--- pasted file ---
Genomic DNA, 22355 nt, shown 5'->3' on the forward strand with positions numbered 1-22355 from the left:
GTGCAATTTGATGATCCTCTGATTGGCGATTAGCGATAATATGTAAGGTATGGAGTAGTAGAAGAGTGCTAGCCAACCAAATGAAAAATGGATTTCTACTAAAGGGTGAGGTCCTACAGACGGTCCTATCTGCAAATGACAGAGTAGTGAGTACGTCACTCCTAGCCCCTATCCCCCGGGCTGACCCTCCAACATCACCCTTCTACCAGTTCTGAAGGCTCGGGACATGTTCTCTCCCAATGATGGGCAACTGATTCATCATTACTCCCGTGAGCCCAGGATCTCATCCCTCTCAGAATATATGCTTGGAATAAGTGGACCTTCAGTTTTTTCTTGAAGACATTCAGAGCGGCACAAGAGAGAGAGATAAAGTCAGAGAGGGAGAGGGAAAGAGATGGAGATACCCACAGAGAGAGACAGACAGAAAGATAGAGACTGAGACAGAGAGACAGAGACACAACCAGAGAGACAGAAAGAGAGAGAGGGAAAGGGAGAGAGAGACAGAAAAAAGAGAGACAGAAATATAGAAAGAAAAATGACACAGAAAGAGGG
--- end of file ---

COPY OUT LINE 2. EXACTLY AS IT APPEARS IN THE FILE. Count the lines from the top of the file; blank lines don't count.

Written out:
GTGCAATTTGATGATCCTCTGATTGGCGATTAGCGATAATATGTAAGGTATGGAGTAGTAGAAGAGTGCTAGCCAACCAAATGAAAAATGGATTTCTACTAAAGGGTGAGGTCCTACAGACGGTCCTATCTGCAAATGACAGAGTAGTGAGTACGTCACTCCTAGCCCCTATCCCCCGGGCTGACCCTCCAACATCACCCTTCTACCAGTTCTGAAGGCTCGGGACATGTTCTCTCCCAATGATGGGCAACTGATTCATCATTACTCCCGTGAGCCCAGGATCTCATCCCTCTCAGAATATATGCTTGGAATAAGTGGACCTTCAGTTTTTTCTTGAAGACATTCAGAGCGGCACAAGAGAGAGAGATAAAGTCAGAGAGGGAGAGGGAAAGAGATGGAGATACCCACAGAGAGAGACAGACAGAAAGATAGAGACTGAGACAGAGAGACAGAGACACAACCAGAGAGACAGAAAGAGAGAGAGGGAAAGGGAGAGAGAGACAGAAAAAAGAGAGACAGAAATATAGAAAGAAAAATGACACAGAAAGAGGG